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Major Donor fundraising is an art. It is all about relationships and looking after your donors. It is about building relationships with high net worth individuals to the point where they naturally want to make a difference by the level of their donation
Organisations will have different views about what constitutes a major donor. For some it may be an individual donation of £1,000+. For others it might mean a gift of £100,000+. There is no right or wrong level but it is about the donor’s ability to give and ideally at a level that challenges them.
Major Donors should be a valuable and ongoing source of income. The time spent cultivating a potential major donor is crucial and also cost effective as one donor can bring about serious change for your organisation’s income. It is also easier to build a long term, meaningful relationship with a substantial donor than using direct mail however personal that may look. However it is important to check if your organisation is ready to launch a major donor campaign and that the right culture exists to embrace this approach. Serious donors need to feel ownership of the organisation’s mission and will expect an inside track to your future plans, goals, achievements and challenges. They may expect to have regular contact with your CEO and Chair and at times they can be challenging and demanding but this can often be because they are passionate about the cause.
Major Donors have a wide variety of reasons for identifying with and giving to a cause. They are not mutually exclusive and one reason is not necessarily better than another:
It is useful to work out their motivations and then to match these with what your organisation can offer. At all times they have to feel good about giving and that they are making a difference to those your organisation is supporting . Make sure they know how their gift is changing the lives of homeless people, or for cancer sufferers or those struggling with poverty.
Influence is crucial in all that a fundraiser undertakes – the 5 P’s are a good model to look at this:
Passion – emotional engagement – donors need you to be passionate about the cause you are representing, take them on a journey to the heart of how you help change lives.
Proposal – define problem/issue and suggest solution (this is your case for support).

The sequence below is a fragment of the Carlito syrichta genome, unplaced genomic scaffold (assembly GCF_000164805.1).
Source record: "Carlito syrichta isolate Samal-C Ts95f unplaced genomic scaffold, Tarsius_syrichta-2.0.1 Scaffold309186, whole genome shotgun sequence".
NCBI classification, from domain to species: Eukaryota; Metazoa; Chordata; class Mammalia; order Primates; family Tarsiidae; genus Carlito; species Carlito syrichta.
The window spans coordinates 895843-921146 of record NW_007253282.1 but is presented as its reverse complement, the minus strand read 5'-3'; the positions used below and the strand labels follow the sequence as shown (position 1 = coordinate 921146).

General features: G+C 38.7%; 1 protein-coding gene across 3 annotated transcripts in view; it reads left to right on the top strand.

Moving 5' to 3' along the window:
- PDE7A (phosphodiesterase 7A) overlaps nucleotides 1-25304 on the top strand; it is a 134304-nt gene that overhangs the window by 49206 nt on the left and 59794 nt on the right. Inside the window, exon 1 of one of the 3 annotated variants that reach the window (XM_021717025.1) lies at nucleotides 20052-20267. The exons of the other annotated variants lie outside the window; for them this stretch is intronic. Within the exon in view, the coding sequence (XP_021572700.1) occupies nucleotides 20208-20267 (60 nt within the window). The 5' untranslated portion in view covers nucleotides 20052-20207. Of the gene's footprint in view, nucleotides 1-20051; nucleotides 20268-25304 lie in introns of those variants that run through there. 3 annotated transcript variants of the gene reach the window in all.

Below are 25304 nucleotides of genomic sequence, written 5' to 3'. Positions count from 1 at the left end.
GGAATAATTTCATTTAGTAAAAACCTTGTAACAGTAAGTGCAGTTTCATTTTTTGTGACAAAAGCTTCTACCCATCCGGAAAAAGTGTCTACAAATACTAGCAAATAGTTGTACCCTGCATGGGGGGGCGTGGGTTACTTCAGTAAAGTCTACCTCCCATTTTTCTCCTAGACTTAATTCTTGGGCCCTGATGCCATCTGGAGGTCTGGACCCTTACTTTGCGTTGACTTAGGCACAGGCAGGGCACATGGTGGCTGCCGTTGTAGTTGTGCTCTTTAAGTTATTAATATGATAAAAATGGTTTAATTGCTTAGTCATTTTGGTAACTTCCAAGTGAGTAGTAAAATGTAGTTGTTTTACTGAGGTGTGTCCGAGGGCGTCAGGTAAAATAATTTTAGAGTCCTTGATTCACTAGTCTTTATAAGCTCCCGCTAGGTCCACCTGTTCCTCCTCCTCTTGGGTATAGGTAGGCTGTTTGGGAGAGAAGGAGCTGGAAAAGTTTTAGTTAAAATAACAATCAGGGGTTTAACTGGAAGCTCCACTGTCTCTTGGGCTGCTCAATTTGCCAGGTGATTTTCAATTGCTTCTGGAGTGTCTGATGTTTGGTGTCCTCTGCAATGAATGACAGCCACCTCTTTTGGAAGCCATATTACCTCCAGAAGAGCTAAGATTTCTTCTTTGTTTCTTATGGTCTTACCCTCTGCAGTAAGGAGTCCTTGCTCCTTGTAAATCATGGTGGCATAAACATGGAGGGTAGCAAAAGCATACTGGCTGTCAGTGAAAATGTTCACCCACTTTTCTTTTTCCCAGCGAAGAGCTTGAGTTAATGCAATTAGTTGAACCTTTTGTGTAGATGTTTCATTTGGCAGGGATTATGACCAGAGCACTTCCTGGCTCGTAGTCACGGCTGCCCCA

Preparation – What do you want outcomes to be ? Consider a range of outcomes in order of priority. Eliminate negatives.
Persuasion - Rapport (tone) Language Perception/donor point of view.
Persistence – Intelligent flexibility. Change/adapt – go for your goal.
Traditionally there is a seven step approach to engaging with major donors. This is a useful tool but as with all relationships should not be rigidly adhered to, take the donor on a journey, at their time and pace.
Who are your potential donors? Always good to start with your existing customers. Are there any hidden gems in your database? Donors who may be giving small sums but have the potential to give a significant gift given the right approach.
Research the people you’ve identified – are they good prospects? What can you find out about them? There is increasing amounts of public information available, search engines, rich lists, Who’s Who etc but it is often soft information that is most valuable so find out who may know your prospects – ask your trustees, existing donors who are close to you even your friends and relatives!
A plan should be tailored to their motivations, it can take three years to successfully engage a key prospect.
You generally need four prospects at ‘ask’ to get one donation. For example the NSPCC average was just over three ‘asks’ to every gift.
Engage the donor and build a relationship with them. Are there briefings they can attend or small dinners, breakfast meetings where they can ask questions?
Some people will give a donation at the first meeting. Other people will take years to get to the point where they donate.
You might need a final meeting for them to talk with a Trustee/Finance Director/Chief Executive. This might need to be done in stages so that they are comfortable that their donation will be spent well.
This is used extensively in the States and adapted by the NSPCC.
Allia is a charitable investment service supporting causes that give people a better future. Its charitable bonds provide a way for supporters to make a secure, fixed-return social investment and release an up-front, tax-free gift for their chosen cause.
What is your experience of major donor fundraising? Have you had to deal with difficult issues or found it hard to get off the ground? What advice would you give to others?
Share your experience or ask your questions on the Fundraising forum.
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